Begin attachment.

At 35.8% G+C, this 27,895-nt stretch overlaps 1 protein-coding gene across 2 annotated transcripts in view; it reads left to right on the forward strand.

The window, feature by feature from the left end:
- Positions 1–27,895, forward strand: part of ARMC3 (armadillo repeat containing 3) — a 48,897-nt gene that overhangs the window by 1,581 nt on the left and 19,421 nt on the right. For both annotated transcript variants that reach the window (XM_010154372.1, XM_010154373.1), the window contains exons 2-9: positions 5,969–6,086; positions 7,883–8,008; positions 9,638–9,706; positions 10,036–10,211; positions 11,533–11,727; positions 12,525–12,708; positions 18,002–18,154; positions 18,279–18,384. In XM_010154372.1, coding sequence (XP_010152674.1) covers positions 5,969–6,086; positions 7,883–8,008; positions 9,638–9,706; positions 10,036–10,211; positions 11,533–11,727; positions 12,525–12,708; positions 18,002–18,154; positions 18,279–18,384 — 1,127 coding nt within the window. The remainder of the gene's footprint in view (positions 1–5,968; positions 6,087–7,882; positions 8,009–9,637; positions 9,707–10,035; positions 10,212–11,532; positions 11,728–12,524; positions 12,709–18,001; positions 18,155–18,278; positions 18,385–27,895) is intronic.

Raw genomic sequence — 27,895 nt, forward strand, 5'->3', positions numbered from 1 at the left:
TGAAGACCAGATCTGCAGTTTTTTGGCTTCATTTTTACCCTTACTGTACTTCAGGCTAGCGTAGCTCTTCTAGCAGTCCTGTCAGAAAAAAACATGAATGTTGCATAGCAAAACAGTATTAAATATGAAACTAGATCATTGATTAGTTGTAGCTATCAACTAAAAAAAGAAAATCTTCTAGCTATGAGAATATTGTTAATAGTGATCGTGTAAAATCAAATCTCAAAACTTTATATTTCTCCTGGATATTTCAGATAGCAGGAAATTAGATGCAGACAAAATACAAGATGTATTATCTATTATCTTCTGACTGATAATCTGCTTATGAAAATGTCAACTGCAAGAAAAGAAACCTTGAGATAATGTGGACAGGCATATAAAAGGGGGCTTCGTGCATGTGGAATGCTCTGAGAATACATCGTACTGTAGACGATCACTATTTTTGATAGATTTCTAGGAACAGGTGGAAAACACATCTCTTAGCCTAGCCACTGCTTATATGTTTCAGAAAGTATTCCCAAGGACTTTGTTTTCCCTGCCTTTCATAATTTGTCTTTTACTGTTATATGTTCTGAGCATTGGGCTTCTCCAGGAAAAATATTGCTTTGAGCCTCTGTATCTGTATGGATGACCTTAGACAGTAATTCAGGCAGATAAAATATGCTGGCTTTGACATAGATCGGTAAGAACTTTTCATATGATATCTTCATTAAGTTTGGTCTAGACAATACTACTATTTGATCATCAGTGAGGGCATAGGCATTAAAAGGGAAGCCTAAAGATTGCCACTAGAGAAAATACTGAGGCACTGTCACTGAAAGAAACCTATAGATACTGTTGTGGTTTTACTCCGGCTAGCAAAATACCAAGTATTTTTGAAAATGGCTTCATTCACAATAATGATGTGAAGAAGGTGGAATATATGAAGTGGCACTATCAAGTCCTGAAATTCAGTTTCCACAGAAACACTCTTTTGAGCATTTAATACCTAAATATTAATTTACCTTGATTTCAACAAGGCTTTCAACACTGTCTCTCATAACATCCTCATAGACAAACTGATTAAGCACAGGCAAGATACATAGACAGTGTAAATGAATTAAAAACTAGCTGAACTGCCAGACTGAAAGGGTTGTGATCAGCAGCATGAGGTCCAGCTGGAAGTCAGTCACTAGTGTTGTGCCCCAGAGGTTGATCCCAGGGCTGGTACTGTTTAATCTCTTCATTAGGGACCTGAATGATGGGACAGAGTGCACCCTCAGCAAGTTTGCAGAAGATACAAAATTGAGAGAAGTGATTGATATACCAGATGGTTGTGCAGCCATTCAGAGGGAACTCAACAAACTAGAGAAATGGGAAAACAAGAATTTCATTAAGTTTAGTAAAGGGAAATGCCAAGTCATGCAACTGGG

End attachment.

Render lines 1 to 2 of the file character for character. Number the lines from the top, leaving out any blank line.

At 35.8% G+C, this 27,895-nt stretch overlaps 1 protein-coding gene across 2 annotated transcripts in view; it reads left to right on the forward strand.

The window, feature by feature from the left end: